Published here August 2003. 

Introduction | The Success Principle | The Commitment Principle 
The Tetrad-Tradeoff Principle | The Strategy Principle | The Management Principle
The Single-Point Responsibility Principle | The Cultural Environment Principle | Conclusion

The Management Principle

In addition to being asked to play without practicing, many project teams begin the game without adequate controls in place. Many manage projects with little in the way of consistent, repeatable processes based on organizational policies. Each project and project team has to reinvent the project process that it will follow during the course of the project. They develop new status reporting requirements, roles and responsibilities, lines of authority, issues management and change management processes. Conflict arises in choosing one of the many ways of achieving the same result. Valuable development time is lost in rehashing the "best way" to get the work done.

Contrast this with a professional hockey organization. They use the same people and processes over and over. Hockey teams don't reinvent the power play or penalty-killing defense at the beginning of the year except, perhaps, when a coaching change occurs. If that happens then the team practices the new process during training camp. They become skilled at the task before the season starts. And, at times during the season they may find that certain plays don't always work as planned. Rarely do they implement new ones during a game. For the most part the team introduces changes between games or between seasons then practices until the team performs as required for the coming games.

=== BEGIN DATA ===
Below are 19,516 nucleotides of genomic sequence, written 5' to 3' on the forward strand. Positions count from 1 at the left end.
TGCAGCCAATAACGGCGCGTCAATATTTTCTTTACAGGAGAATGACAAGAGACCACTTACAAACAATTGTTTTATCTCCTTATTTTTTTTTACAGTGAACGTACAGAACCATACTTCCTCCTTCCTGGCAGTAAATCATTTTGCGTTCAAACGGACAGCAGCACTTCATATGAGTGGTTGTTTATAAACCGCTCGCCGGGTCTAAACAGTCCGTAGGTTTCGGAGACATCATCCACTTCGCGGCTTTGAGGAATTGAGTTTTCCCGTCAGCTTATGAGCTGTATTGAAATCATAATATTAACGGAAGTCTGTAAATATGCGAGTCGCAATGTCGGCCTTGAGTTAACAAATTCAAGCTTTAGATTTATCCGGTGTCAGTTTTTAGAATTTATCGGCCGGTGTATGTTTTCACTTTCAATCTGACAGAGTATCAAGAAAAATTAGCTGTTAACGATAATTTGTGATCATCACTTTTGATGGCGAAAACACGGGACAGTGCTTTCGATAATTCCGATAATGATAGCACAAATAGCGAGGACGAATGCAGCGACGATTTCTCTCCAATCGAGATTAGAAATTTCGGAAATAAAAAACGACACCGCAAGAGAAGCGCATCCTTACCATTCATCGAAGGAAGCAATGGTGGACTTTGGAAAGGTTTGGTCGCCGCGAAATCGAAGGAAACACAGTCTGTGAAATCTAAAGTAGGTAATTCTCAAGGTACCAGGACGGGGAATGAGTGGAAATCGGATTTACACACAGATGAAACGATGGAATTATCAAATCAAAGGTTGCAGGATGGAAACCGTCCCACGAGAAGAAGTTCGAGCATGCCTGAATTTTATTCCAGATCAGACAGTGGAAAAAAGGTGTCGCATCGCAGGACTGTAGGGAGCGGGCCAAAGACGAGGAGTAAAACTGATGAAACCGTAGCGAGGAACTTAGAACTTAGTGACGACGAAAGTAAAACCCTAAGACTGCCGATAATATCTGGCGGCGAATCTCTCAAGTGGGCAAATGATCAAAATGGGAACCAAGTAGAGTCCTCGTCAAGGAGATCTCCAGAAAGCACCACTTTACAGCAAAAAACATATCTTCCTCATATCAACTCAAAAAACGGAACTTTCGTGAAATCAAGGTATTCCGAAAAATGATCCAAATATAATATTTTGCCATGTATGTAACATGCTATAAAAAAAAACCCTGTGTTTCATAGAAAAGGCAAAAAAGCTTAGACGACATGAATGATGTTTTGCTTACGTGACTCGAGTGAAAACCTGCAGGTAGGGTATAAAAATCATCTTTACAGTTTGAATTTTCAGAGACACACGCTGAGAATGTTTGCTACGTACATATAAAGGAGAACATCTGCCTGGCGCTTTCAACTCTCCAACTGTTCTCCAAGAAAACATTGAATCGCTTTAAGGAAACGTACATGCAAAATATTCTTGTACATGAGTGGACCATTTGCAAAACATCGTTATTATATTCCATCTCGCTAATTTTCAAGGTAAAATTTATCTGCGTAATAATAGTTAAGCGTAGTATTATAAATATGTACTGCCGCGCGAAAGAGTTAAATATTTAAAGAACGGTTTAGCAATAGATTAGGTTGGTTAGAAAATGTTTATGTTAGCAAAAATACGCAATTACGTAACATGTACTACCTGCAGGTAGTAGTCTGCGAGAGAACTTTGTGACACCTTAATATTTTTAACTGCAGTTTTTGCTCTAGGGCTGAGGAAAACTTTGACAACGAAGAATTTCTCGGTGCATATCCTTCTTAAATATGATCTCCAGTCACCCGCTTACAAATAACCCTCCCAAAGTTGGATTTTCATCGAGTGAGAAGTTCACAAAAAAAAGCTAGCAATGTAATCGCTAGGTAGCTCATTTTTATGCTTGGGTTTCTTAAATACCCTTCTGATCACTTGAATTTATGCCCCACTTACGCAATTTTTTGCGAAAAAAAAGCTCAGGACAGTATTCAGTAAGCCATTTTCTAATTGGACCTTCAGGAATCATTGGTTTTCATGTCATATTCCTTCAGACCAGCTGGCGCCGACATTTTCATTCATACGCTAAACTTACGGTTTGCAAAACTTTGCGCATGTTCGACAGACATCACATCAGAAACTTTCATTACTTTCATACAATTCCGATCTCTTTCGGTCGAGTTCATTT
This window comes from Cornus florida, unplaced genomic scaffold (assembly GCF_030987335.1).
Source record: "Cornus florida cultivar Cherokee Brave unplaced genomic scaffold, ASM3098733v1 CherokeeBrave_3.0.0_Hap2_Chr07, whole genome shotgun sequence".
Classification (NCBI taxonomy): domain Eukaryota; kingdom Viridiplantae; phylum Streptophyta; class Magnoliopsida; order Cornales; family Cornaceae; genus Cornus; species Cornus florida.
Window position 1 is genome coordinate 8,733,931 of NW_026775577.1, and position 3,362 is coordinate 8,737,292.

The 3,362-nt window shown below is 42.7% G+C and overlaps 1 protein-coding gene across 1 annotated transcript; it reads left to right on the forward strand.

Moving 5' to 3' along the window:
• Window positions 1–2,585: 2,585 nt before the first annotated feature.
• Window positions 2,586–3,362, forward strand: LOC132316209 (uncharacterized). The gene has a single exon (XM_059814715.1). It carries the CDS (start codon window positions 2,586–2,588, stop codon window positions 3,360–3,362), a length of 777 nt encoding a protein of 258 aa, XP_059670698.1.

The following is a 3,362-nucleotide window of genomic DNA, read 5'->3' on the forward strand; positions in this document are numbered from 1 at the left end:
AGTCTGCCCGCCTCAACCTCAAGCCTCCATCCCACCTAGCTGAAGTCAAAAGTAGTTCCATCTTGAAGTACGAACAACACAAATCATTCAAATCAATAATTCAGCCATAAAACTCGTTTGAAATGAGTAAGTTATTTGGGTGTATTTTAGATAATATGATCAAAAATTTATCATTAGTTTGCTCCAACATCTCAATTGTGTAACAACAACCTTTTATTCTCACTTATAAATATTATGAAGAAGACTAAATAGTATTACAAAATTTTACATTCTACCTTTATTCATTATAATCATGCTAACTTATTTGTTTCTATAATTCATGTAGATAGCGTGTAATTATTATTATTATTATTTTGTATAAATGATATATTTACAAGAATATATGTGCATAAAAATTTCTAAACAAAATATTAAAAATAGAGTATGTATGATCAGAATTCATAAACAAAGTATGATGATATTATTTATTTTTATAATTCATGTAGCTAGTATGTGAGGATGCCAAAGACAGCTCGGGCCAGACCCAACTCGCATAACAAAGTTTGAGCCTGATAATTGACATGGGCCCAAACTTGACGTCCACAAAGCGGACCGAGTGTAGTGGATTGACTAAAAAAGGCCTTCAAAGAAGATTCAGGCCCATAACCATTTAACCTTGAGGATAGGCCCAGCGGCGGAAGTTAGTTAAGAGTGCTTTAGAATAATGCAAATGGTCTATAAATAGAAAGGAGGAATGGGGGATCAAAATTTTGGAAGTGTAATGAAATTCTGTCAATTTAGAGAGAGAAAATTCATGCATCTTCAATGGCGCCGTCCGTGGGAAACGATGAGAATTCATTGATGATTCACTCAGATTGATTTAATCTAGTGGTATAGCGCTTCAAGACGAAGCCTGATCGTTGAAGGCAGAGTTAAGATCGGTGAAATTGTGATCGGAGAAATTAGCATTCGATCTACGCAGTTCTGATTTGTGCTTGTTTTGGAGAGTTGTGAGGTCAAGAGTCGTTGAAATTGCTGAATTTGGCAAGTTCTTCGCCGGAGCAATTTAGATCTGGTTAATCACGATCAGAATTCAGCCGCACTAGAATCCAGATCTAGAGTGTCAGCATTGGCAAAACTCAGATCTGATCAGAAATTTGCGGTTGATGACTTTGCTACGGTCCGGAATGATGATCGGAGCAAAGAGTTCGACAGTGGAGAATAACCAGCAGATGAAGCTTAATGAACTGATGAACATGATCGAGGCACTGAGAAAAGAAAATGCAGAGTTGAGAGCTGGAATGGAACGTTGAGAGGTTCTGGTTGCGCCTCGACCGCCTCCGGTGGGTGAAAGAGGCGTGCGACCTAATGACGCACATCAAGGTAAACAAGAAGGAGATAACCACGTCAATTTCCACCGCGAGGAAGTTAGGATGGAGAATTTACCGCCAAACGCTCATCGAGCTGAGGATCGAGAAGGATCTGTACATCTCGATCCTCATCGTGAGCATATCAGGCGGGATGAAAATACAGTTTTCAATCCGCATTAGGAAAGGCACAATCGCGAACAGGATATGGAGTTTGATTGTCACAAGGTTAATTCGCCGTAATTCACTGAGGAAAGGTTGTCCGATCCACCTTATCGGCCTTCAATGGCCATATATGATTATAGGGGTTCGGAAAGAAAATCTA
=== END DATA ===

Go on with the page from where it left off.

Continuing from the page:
Project teams and organizations can learn from professional sports and improve their management practices by developing and implementing common, repeatable processes, based on company policies, for every project that the business undertakes.

The Strategy Principle  The Strategy Principle

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